What's more important to your web site: pictures or text? If you have an ecommerce web site, you need the answer to that question. Your profits depend on it.
Over the years, we've heard a lot of opinions on this topic. Some webmasters formed opinions through studying log files and conducting online surveys. Others relied on personal preference.
However, thanks to Stanford University and the Poynter Institute, we now have some concrete research to use in our quest to design the most effective sites. The Stanford Poynter Project sheds light on how site visitors spend their time.
Some will find the results surprizing. Others will have their opinions confirmed. The four-year study demonstrated that our online reading patterns are the precise opposite of our reading patterns when we read newspapers or magazines.
When we read print newspapers, we read at the breakfast table, in the coffee shop or on the subway. We browse -- a headline here, a picture there. We look at the pictures first, then read the text if it interests us. People who layout print publications know this, and they design accordingly.
Many concluded that the same patterns would apply on the web. But it's not so. We do the exact opposite.
Surfing isn't a casual activity that we do comfortably while waiting for the bus. It's something we do sitting in a chair staring at a monitor that isn't friendly to the eyes. Moreover, we're likely to be distracted by telephone calls, incoming email and co-workers in the next cubicle.
Online, we need to get the information as quickly as possible. We head straight for the text. The study found that surfers look first at article text (92% of the time) and briefs (82% of the time), and thirdly at photos. We read 70% of the article, as compared to the 30% we're likely to read from a magazine or newspaper. Then, when we're finished with the text, about 22% of us glance at the web site's pictures.
Banner ads and photographs attract more attention than artwork.
Oddly, the study also showed that although only 22% of site visitors glance at pictures, 45% check out banner ads for approximately one and one quarter second.
Other miscellaneous findings from the study:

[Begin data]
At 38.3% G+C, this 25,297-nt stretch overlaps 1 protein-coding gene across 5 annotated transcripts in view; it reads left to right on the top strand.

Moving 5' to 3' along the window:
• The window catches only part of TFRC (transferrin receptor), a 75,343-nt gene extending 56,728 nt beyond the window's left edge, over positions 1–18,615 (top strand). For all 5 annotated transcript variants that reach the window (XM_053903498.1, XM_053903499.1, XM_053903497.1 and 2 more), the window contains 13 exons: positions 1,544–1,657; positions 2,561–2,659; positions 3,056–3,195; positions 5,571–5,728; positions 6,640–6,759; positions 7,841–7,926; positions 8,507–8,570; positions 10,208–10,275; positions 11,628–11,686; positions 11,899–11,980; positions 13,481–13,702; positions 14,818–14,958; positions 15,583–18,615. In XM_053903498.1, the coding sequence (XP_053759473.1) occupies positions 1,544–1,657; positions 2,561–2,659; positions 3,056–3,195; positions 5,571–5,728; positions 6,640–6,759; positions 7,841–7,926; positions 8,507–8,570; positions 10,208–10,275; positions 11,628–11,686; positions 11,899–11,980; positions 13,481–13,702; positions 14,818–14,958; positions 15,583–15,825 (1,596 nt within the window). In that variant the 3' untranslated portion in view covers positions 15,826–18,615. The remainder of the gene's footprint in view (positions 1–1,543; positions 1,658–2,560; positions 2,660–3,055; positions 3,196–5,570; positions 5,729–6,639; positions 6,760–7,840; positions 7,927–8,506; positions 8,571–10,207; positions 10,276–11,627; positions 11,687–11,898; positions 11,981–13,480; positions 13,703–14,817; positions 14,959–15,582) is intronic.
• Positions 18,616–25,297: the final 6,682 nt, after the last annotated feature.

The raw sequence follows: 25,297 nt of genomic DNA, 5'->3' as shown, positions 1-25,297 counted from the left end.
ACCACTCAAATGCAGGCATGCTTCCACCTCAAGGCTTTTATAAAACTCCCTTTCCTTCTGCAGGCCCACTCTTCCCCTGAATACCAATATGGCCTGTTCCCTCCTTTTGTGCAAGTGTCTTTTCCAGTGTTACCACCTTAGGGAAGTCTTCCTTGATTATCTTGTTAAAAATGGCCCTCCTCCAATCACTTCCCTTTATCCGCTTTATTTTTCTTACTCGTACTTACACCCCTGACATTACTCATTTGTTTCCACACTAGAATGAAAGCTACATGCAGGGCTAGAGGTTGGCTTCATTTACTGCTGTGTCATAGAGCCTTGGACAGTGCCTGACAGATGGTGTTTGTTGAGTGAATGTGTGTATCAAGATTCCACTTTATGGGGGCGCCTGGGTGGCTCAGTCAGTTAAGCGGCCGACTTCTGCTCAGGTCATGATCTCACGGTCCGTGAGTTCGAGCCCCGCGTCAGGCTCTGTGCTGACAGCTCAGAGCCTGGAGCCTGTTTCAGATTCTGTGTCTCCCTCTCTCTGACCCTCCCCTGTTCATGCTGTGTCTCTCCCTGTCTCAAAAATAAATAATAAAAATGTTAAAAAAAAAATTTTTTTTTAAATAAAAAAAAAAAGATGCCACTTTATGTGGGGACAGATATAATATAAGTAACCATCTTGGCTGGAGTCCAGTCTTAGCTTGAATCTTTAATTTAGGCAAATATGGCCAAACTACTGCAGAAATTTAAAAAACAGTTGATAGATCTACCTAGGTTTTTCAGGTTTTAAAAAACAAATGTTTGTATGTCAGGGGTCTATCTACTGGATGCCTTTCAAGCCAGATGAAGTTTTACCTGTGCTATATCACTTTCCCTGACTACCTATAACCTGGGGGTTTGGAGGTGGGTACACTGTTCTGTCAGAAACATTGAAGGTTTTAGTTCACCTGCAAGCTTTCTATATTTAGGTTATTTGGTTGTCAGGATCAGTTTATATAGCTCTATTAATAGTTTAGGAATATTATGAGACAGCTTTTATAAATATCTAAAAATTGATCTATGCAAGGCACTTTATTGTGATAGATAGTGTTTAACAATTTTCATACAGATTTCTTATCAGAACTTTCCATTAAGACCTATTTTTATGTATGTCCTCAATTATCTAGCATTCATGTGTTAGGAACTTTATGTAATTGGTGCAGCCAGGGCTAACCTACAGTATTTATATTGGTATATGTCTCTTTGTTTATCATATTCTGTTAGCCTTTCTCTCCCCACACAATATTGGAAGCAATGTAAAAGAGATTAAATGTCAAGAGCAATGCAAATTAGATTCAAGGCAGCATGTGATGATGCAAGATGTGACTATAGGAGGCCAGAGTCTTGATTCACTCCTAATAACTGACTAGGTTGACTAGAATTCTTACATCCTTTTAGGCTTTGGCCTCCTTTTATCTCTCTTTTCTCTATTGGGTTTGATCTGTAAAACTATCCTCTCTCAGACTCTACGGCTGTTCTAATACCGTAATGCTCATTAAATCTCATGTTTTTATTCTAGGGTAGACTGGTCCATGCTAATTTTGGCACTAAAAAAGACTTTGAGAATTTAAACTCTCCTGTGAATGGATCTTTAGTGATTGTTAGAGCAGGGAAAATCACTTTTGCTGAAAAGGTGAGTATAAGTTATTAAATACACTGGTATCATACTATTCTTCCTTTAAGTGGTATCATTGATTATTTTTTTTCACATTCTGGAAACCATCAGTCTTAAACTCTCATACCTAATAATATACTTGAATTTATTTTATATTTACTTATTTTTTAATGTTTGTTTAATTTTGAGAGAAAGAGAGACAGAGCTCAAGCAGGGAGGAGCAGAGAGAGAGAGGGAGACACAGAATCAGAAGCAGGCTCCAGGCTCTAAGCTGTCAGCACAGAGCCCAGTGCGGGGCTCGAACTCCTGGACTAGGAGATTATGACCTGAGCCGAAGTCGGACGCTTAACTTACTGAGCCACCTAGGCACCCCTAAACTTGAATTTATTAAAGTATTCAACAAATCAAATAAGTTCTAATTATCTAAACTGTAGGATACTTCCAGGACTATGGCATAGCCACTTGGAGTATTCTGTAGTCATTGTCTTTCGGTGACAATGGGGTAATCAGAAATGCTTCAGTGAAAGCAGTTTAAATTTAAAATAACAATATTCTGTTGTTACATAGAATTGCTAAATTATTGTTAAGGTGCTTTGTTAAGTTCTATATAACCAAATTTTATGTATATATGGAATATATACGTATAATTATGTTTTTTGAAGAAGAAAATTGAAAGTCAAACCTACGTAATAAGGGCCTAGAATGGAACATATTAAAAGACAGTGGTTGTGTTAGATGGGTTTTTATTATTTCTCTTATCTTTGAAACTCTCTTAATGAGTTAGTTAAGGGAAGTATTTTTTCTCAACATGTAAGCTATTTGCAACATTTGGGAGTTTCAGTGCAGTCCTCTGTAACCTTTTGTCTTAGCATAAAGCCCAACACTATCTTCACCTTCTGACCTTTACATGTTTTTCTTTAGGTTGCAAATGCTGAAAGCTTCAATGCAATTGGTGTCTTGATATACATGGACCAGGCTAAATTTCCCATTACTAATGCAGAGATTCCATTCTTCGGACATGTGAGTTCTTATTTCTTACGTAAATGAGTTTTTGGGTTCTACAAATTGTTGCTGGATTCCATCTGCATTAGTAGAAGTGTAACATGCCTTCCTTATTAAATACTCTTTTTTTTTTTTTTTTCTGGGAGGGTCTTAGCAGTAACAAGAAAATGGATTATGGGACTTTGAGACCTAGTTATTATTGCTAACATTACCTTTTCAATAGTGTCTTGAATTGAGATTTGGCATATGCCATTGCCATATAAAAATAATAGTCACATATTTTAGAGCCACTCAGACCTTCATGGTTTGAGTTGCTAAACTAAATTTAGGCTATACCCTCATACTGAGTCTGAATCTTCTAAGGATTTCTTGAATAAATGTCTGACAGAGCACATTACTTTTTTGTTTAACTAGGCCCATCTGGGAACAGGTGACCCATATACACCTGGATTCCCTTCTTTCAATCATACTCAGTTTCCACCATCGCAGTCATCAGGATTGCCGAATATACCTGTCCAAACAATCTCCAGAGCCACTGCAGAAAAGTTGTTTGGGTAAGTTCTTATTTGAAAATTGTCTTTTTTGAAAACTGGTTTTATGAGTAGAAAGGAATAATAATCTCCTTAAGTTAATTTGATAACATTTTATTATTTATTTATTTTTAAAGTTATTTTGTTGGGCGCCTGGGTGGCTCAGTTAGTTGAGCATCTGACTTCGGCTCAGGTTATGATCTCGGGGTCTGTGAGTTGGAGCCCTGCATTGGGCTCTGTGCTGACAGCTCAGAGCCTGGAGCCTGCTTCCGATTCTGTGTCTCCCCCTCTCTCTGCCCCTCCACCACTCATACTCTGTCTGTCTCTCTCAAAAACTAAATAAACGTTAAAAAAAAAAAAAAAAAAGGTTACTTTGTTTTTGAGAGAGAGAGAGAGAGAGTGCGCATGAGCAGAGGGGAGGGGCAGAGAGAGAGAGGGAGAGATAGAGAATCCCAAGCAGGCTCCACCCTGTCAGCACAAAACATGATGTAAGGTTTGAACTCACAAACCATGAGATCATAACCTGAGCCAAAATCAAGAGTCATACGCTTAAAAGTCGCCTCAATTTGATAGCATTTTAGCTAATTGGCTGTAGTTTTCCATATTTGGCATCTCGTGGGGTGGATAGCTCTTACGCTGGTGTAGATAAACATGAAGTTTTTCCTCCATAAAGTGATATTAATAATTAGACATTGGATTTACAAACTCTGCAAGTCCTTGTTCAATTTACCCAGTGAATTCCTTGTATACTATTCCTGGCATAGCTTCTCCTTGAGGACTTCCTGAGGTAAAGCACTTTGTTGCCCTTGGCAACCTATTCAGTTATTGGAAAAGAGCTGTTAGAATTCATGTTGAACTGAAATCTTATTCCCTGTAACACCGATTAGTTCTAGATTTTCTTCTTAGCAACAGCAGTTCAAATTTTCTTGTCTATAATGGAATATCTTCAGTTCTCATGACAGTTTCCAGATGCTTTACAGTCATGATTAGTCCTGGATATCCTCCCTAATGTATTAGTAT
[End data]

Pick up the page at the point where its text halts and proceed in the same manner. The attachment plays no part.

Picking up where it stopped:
1. Sports readers read more content than any other type of reader. Males and females read sports in equal numbers, but 11% of males read heavily compared to 0% of the females.
2. Thirty-year olds read more local content than twenty year olds or sixty year olds.
3. Females read more local content than males.
4. Twenty-year olds read more science and sports than other age groups.
5. When reading online, we read serially. That is, we jump back and forth among sites, returning to the ones that interest us.
So what conclusions can we make from the Stanford Poyntner Project?
First, we must consider that these researchers studied the online behavior of a small group of Americans who routinely access news web sites. More research is needed to determine whether the results will generalize to international readers, or to users of ecommerce web sites.
Critics of the research argue that the results are less significant when applied to people who are accessing the web with high bandwidth connections. However, although high bandwidth is making gains in North America, many people, both in North America and in other parts of the globe, are using dialup connections or are accessing the web with wireless devises.
That being said, the following conclusions seem logical:
- Text is important. It's words that hold the attention. Give visitors the information they need, and present it well.
- Use eye-catching headlines and sub-headlines. Remember, over 90% of your visitors glance here first.
- Although few click on the banner ads, the one-second glance will generate an impression that can help with branding.
- One second doesn't allow time for visitors to view rotating animations in banner ads. It's better to put the full message, including your logo, in each frame of the animation.
- Pictures are still important, but use sparingly. Pictures and animations that distract the viewer from reading the text are counter-productive.